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Healthcare Shero Breaks Barriers, Cultivates the Next Generation: Deborah Prothrow-Stith, M.D., C'75

November 2019

Deborah Prothrow-StithThe medical bug bit Deborah Prothrow-Stith, M.D., C’75, in her elementary school years. After a physician’s visit, she told all who would listen that she wanted to be a doctor.

“As a kid in the first grade, I wrote a story about becoming a doctor,” said the board-certified internist who currently serves as dean and professor at Charles R. Drew University College of Medicine in Los Angeles. “I kept saying I wanted to be a doctor because I loved the way people responded.”

That was in the 1950s when Jim Crow segregation had a stronghold on the region where she grew up. Her family relocated twice between Atlanta and Texas, and she completed her high school education at Jack Yates High School in Houston. Then in 1971, Spelman College called her back to Atlanta. Majoring in mathematics, she was taught and mentored by pioneering Black female mathematician, Etta Falconer, Ph.D., and Nagambal Shah, Ph.D., groundbreaking statistician and co-founder of the Infinite Possibilities Conference.

Choosing Spelman 

“Spelman was the perfect place for me … not only [due to] the nurturing [environment], but also because it was challenging,” shared the Harvard Medical School graduate. “It was challenging in a context where expectations were high.”

Prothrow-Stith, author of four books, added it was a place where she “could reflect on my mistakes, my need to improve without feeling responsible for the race or what’s happening with women in math.”

She also fondly remembered spending summers after her sophomore and junior years in a UNCF program jointly hosted by Fisk University and Meharry Medical School for students interested in medicine.

“If there was going to be a prize in math or some [prestigious] opportunity, a Black woman was going to get it,” she noted. A level-playing field provided her a solid springboard to one of the nation’s top medical schools and a stellar career.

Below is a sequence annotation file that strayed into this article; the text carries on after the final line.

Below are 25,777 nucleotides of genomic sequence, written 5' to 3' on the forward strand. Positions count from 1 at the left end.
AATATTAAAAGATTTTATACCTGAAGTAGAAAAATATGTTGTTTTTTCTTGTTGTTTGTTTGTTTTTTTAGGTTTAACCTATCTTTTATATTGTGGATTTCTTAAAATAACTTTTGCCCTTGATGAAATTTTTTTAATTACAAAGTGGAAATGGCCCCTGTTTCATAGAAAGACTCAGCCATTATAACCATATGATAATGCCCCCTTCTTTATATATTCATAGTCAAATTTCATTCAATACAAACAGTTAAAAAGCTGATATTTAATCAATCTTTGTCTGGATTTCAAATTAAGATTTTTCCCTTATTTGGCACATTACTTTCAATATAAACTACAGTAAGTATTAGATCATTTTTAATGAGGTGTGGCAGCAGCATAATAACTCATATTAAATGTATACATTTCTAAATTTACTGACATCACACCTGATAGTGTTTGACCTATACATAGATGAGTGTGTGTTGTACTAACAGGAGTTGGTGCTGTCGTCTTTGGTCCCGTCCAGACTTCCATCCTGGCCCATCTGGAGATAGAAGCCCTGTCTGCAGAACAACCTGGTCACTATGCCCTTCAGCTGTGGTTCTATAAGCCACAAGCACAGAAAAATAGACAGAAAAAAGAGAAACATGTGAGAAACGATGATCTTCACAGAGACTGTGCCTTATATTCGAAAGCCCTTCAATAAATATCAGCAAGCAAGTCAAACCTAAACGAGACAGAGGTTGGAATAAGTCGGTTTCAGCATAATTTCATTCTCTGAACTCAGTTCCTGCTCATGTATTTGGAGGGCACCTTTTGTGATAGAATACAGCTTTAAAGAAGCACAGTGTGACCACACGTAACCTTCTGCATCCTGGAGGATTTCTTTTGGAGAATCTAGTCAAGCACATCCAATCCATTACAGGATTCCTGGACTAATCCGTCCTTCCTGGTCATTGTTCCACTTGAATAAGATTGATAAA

Prothrow-Stith devoted a significant amount of her career to gun-violence prevention. Her book, Deadly Consequences, is often cited by reporters and in speeches, essays and other literature.

“I learned that homicide was a leading cause of death for Black men,” she said. “As a Black woman, I knew too many Black men who were not violent. I couldn’t accept it as the way it was.”

Solving Social Justice Issues 

So, she set out to do something about it, working with others to refocus the lens of the dilemma from a criminal justice problem to a public health crisis.

Prothrow-Stith, who was the first woman to serve as a Commissioner of Public Health for Massachusetts, admitted that her passion for gun-violence prevention waned after the Sandy Hook Elementary School shooting in New Town, Connecticut, in 2012. Gun control efforts failed in the aftermath.

“I thought, well, if these first and second graders getting killed doesn’t change our policies and laws, I don’t know what will,” she said.

Youth activism in response to the Marjory Stoneman Douglas High School shooting in Parkland, Florida, that killed 17 and injured 17 in 2018 reenergized her. Prothrow-Stith, recipient of 10 honorary degrees and numerous accolades, including a World Health Day Award, pointed out that voting-age student survivors of the shooting reached across race and class, and worked to get the Florida Legislature to raise the age to purchase a rifle from 18 to 21, extend the waiting period for all gun purchases, and ban bump stocks.

“It wasn’t a perfect law, but they got it passed,” she said.

Impacting her Community 

Prothrow-Stith is a National Academy of Medicine inductee and a 2015 inductee into the Massachusetts Medical Society’s honor roll of women physicians. She has leveraged her background and expertise as a principal with Spencer Stuart, advising healthcare, life sciences, academic and nonprofit clients on executive talent. At Drew College of Medicine, she is cultivating the next generation of physicians poised to make their own marks on the world.

“The most important thing for me is helping students recognize those moments where their specialness, their uniqueness, is able to provide a contribution as we try to solve a problem … as society tries to solve a problem.”

Deborah Prothrow-Stith

By Tomika Depriest, C'89, as seen in The Spelman Messenger.

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